MeJARa is an ambitious and innovative undertaking that seeks to improve the menstrual experiences of women and girls in Nepal and Guatemala. With the support of UK Research and Innovation, this project is spearheaded by Dr. Melanie Channon, Reader in Social Policy at the University of Bath, in collaboration with Dr. Mahesh Puri of CREHPA Nepal and Dr. Carmen Alvarado Benitez of 32 Volcanes, Guatemala. Over the next five years, MeJARa will work toward developing a framework and theory of menstrual justice, ultimately resulting in the development and evaluation of an intervention to address issues of menstrual justice in both case study countries.
Current State of Menstrual Policies
Menstrual policies and laws are still in their infancy, with many countries barely mentioning the issue in health, education, or gender policies. International policies and discourse often overlook the subject, as evidenced by the World Health Organization’s exclusion of menstruation from its list of sexual and reproductive health topics. MeJARa will begin by critically reviewing existing menstrual policies and laws to identify gaps and potential areas for improvement.
Understanding Menstrual Experiences and Needs
MeJARawill employ a multi-modal case study design to explore the lived experiences of adolescent girls within their school, work, home, and community contexts. This research will involve multiple phases, starting with qualitative data collection, followed by a quantitative phase of longitudinal data collection. This approach will allow for a comprehensive understanding of the causes and consequences of various menstrual practices, policies, and taboos in Nepal and Guatemala.
Developing the Theory of Menstrual Justice
The project aims to develop a universal, multidimensional framework of menstrual justice that fully incorporates the perspectives and priorities of low and middle-income countries (LMICs). This framework will build upon existing definitions of menstrual injustice, expanding upon the interrelated categories proposed by Margaret E. Johnson, and adding additional dimensions such as environmental injustices, risks to security and personal safety, and state power and the law.
MeJARa will develop and validate appropriate quantitative survey instruments to measure the dimensions of menstrual justice across time and space. These instruments will be essential for monitoring progress and shaping priorities in the field of menstrual health and justice.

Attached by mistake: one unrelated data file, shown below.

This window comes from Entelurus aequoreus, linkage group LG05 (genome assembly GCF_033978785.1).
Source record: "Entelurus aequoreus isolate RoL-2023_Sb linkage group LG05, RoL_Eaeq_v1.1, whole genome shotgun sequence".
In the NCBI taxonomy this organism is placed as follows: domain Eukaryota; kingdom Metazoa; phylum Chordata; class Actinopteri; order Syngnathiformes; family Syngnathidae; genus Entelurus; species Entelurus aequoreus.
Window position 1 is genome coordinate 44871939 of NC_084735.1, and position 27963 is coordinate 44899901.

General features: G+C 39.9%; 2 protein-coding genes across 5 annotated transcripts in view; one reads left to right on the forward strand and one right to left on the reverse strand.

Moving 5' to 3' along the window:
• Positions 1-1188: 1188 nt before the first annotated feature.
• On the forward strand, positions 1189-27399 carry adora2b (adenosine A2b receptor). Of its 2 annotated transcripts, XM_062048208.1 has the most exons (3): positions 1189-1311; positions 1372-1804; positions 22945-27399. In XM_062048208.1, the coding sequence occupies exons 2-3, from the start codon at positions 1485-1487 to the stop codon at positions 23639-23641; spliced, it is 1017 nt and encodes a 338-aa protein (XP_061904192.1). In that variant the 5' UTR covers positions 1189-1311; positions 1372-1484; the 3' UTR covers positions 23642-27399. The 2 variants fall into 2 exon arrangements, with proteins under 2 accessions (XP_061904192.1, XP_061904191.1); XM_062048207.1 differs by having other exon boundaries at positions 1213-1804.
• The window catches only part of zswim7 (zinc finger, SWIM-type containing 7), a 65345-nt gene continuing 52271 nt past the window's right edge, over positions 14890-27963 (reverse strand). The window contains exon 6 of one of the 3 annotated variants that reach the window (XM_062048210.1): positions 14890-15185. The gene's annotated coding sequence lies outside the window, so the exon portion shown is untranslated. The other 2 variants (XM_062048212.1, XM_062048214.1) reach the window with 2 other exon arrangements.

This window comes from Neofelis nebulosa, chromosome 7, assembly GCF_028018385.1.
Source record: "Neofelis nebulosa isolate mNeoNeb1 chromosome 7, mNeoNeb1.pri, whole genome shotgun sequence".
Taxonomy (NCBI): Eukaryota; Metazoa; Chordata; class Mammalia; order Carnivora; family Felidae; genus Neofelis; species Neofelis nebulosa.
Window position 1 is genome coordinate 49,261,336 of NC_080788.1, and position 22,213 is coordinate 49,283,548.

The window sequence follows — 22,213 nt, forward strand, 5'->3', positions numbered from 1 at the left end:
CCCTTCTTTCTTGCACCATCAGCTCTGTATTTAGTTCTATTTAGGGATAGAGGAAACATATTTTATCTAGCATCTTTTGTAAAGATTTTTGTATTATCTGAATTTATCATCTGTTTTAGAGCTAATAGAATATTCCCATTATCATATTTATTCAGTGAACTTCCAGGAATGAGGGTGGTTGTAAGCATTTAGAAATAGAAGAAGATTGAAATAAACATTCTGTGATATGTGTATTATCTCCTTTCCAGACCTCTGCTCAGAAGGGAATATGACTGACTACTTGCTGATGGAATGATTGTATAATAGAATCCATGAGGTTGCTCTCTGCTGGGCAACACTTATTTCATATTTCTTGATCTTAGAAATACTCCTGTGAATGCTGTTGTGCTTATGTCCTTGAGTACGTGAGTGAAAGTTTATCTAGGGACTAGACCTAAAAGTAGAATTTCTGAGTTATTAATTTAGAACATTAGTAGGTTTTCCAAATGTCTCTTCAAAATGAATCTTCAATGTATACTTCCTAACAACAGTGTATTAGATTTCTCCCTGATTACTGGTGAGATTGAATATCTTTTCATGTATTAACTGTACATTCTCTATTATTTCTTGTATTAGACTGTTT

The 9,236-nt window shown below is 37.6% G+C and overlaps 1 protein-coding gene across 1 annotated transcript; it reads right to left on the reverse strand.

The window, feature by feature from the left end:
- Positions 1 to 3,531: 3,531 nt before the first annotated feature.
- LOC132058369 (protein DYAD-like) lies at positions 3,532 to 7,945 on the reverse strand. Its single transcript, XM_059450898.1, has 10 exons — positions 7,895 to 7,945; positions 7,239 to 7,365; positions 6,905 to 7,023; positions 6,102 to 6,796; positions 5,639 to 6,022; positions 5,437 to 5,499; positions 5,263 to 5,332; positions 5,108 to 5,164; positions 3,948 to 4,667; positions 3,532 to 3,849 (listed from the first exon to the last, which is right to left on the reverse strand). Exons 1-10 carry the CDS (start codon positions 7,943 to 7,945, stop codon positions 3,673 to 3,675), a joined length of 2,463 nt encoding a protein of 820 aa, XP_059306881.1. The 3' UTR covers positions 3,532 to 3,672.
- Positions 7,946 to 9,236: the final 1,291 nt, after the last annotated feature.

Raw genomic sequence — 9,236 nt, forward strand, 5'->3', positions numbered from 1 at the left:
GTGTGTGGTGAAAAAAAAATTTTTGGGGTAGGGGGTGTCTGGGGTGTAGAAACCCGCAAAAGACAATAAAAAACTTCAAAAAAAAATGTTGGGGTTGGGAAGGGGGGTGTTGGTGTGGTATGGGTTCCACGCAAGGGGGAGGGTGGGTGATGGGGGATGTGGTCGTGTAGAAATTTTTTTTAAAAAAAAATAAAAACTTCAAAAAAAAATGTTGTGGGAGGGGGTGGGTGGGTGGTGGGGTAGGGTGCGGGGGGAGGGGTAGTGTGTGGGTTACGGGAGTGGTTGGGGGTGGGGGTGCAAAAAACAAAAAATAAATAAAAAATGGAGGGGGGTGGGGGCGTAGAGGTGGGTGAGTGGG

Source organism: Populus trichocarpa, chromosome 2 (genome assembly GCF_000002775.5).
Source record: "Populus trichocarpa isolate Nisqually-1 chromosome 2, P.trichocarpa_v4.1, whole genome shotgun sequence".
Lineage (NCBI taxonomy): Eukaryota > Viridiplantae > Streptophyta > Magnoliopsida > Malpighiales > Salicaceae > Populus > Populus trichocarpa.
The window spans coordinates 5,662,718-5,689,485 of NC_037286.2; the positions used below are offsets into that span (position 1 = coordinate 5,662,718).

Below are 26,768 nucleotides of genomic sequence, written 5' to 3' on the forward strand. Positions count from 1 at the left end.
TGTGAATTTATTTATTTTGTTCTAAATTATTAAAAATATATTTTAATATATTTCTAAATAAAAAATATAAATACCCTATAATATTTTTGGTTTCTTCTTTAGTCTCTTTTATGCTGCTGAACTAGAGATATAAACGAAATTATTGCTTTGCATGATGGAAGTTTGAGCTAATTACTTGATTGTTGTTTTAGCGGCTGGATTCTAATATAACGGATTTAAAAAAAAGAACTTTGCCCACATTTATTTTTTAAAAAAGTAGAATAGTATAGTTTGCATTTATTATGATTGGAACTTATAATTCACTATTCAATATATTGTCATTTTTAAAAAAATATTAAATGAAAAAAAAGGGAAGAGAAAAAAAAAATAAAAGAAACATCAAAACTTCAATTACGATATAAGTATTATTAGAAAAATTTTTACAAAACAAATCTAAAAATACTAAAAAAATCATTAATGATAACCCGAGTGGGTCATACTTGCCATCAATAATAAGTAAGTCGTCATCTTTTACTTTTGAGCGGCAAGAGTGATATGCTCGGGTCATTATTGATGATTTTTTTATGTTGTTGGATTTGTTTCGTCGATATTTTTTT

The project will identify and assess the feasibility of innovative interventions to address menstrual pain and injustice among adolescent girls in complex contexts. By moving beyond school-based interventions and incorporating the perspectives of families, religious leaders, and traditional healers, MeJARa will develop a more comprehensive approach to addressing the root causes of menstrual stigma and injustice.
One of the critical aspects of MeJARa is its focus on menstrual pain, which has been largely overlooked in previous interventions. By exploring the experiences and needs of adolescent girls in Nepal and Guatemala, the project will develop innovative strategies to address menstrual pain and the associated disability.
MeJARa will also address the environmental aspects of menstrual health, ensuring that interventions take into account the need for sustainable practices while balancing informed choice and rights.
Stratified Cluster Randomized Controlled Trial
To assess the acceptability, feasibility, and effectiveness of the developed intervention, MeJARa will employ a stratified cluster randomized controlled trial approach. This rigorous evaluation will provide valuable insights into the potential impact of the intervention on menstrual justice in Nepal and Guatemala.
Study Duration and Area
MeJARa is a five-year study, running from November 2022 to October 2027. In Nepal, the proposed study area